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Facebook expands live video to all iPhone users in the U.S.

And we’re live! 

After giving celebrities the option to broadcast live video to their followers, Facebook has expanded its “Live” streaming feature to all iPhone users in the U.S. The Live feature allows you to record and share video in real time using the Facebook app. According to Facebook, Live will be rolling out to iOS users all over the world in the coming weeks, and a version for the Facebook Android app will be introduced soon.

Once Live is enabled, you will see a new “live video” option when you tap to create a Status Update. Tapping to “Go Live” will initiate a live-stream. During your broadcast, you will see the number of viewers tuning in, the names of your Facebook friends who are watching, and whatever comments pop out in real time. Facebook’s Live feature is similar to standalone live-streaming apps Meerkat and Periscope.

Facebook

The main difference is that replays of Facebook live-streams won’t disappear after 24 hours, as they do on Periscope and Meerkat. Instead, Facebook Live video replays will show up on your timeline and stay there until you choose to delete them. Theoretically, could remain on Facebook for all eternity—kind of like those embarrassing photos of you from college.

Facebook first started testing this feature to a small number of iOS users in the U.S. back in December. Now that it’s coming to all iPhone users, you might seeing more push notifications when one of your “close friends” (as designated by Facebook’s algorithm) starts a live broadcast. You can also subscribe to get alerts on someone’s broadcasts even if you are not close friends.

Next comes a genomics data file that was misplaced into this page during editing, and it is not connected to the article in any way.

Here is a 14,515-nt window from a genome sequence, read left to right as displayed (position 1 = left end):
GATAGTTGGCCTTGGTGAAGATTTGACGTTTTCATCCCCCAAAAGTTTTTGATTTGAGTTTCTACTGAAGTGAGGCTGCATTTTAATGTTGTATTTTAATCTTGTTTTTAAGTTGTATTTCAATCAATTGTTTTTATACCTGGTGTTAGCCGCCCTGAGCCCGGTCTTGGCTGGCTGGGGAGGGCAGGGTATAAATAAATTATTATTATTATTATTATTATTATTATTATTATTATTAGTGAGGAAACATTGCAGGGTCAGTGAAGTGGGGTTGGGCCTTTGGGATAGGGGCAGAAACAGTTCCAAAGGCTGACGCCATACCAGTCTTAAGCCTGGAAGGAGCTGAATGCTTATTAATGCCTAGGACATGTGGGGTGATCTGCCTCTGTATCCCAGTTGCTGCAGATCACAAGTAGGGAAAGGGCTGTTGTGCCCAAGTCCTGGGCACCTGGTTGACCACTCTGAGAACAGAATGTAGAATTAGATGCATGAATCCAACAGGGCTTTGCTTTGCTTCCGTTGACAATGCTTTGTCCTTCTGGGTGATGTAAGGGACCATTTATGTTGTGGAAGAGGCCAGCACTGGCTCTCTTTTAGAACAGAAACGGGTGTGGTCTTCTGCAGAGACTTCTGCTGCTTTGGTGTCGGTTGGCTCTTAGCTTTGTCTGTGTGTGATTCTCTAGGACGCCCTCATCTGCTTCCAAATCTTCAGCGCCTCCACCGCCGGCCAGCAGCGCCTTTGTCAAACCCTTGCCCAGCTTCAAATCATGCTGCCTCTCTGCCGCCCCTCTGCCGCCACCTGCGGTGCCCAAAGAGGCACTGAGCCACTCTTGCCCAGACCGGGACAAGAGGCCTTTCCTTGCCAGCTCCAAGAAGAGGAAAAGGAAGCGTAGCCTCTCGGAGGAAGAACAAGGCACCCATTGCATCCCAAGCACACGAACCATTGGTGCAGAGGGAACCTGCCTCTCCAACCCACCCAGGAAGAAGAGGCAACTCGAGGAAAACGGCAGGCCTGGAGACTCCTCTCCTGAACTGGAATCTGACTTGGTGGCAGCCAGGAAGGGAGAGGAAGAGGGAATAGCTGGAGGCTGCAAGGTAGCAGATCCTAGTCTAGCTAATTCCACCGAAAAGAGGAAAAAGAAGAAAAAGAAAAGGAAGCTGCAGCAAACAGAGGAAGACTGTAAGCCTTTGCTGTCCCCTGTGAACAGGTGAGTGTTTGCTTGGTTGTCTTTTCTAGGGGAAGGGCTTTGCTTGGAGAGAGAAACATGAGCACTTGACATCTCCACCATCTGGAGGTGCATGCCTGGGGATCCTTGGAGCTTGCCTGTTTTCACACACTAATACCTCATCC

In December, Facebook also announced a new way to view photos and video by grouping them together in a scrolling collage. These collages are organized automatically from your phone’s photos and video that were taken on the same day or in the same location. Collages can be viewed on Facebook’s iOS and Android apps but can only be created for iPhone users right now. They will begin rolling out to Android users later this year, according to Facebook.

Facebook

Why this matters: It’s been less than a year since live-streaming first gained traction with smartphone users, and early entrants like Meerkat and Periscope are already getting competition from big tech. Meerkat came out in 2015, just in time to become the breakout app at South by Southwest in March. Twitter acquired and launched Periscope shortly after, and in August, the company reported that Periscope had hit 10 million accounts and 2 million active daily users.

Despite the growing popularity of these live-streaming apps, Facebook’s advantage remains its size and its social graph. On Periscope and Meerkat, your live viewers consist mostly of strangers lurking at any giving time on the app. With Facebook Live, however, your friends and people you actually know will be more likely to tune in, making them a far-more engaged audience for your live antics and oversharing.

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